There certainly isn’t a shortage of food mashups in Southern California, and the concept of a sushi taco isn't exactly new. However, the culinary creation that Michelle Tran of Norigami Tacos has dreamed up and made into a reality — a deep-fried, tempura-battered seaweed taco shell that’s stuffed with everything you’d find in a sushi roll — is a fusion dish that stands out in a sea of Instagrammable foods.
“With the creation of the sushi-nori taco, I was hoping it would become popular, but I didn’t expect it would become as popular as it is now,” Tran says. “People from all over the country [from New York to Florida] message us [to ask] how can they get their hands on one and how to get it to their state, which is really rewarding to hear.”
It isn’t always easy to get access to a Norigami taco, even for Angelenos. Tran doesn’t have a brick-and-mortar restaurant at the moment, so the only way to try one (or a few) of her crunchy tacos is at food festivals like OC Night Market and 626 Night Market. She'll be stationed at the latter Sept. 1-3.
In early August, I found Norigami Tacos at another 626 Night Market event, after seeing rows and rows of other trendy street food, from rainbow-striped “unicorn corn” to another taco vendor whose “tortillas” were made entirely of fried cheese. But it was hard to miss Norigami — even the decorations for its stall stood out, with purple-and-white lanterns and leafy vines hanging from its metal frame.
In a similar fashion, Norigami’s tacos themselves are equally photo-ready. The Mr. Krabs is stuffed with sushi rice, imitation crab meat and a whole, deep-fried soft-shell crab with its crispy legs fanned out over the top of the nori shell — then it's showered with purple flower petals and microgreens. The Maui Wowie taco is a Hawaiian-style poké, with marinated tuna and salmon, covered with a drizzle of creamy wasabi mayo, yellow petals and black and white sesame seeds.
While presentation is key for the 27-year-old chef, it’s important to her that it’s not just all show. “I wanted to do street food that looks really nice but also has great flavors,” Tran says.
She took her cue on presentation from her former boss and mentor, Shachi Mehra, who is the chef and co-owner of ADYA, an Indian street-food restaurant at the Anaheim Packing District food hall. Five years ago, Tran was just a college student studying sociology and feeling unmotivated with school when she applied for a job as a cook at ADYA. The restaurant made a huge impact on her, with Mehra encouraging Tran to start her own business.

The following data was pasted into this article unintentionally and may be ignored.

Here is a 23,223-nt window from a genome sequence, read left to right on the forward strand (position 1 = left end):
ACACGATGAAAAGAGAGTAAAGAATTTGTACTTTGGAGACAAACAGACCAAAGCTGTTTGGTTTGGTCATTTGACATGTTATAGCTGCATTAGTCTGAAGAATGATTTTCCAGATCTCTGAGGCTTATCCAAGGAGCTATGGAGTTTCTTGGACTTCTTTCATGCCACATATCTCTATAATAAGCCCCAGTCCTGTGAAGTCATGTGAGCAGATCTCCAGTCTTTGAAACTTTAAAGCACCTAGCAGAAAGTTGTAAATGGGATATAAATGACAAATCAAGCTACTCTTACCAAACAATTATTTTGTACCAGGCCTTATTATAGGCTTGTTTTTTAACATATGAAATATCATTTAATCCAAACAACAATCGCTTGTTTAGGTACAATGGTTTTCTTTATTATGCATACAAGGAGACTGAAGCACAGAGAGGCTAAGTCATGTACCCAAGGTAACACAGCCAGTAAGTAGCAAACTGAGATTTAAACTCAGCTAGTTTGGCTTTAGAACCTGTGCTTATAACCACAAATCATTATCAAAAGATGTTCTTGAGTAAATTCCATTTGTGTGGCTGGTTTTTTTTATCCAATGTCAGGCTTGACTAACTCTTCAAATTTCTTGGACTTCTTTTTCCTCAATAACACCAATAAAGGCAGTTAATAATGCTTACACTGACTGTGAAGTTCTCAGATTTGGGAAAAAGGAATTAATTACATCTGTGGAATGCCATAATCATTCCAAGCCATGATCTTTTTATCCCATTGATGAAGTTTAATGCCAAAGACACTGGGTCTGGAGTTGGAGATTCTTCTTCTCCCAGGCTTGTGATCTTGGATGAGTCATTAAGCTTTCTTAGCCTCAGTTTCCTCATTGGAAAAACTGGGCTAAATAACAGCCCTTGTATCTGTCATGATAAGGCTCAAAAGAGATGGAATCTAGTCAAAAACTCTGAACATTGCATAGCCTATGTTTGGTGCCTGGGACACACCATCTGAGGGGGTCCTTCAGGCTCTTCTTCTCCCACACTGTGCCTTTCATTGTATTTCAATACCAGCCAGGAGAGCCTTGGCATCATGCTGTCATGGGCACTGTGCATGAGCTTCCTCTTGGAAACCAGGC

“I’d always been interested in cooking from a really young age,” Tran says. “I always cooked for fun, but I never thought about it as a career.”
Tran says that since Mehra had experience in fine dining, it was at ADYA that she learned to present her dishes on a “finer scale.” She discovered what a huge role presentation plays in food, even with street food, which she found fun to make.
Prior to ADYA, Tran had cut her teeth at Matsu, a Japanese sushi bar in Huntington Beach. She says the owner, whom she also considers a mentor, taught her about perfecting all the little details, not just in Japanese food but in running a business as well. Tran, who is Vietnamese, says the Japanese culture’s “obsession with perfection” was something that fascinated her.
The amalgamation of her restaurant experience and her love for street food — something she credits to her Vietnamese background — led her to launch Norigami Tacos in early 2016 for her first event at OC Night Market. Tran loved the taste of seaweed and thought fried nori would be a good texture component for sushi, so she put those two things together and created the sushi-nori taco.
Tran’s penchant for creating new things has led her to launch other concoctions that she lists as specials on her menu. If patrons are lucky, they might get to try Tran's sushi burrito; its nori wrap is dipped in tempura batter and deep-fried, just like her tacos. She also has been stuffing her crispy seaweed shells with seasoned ramen noodles, slow-braised Japanese pork belly and spicy cheese corn, a nod to the popular Korean bar food snack.
For now, Tran is working hard with her team at events until she is able to save enough money and find the right space to open a brick-and-mortar restaurant. Her first location will most likely be in Orange County. “Most of the people who have been working with me since the beginning are situated in OC, and I’m from the OC as well,” Tran says, “so I thought it would be cool to open it in our hometown.”
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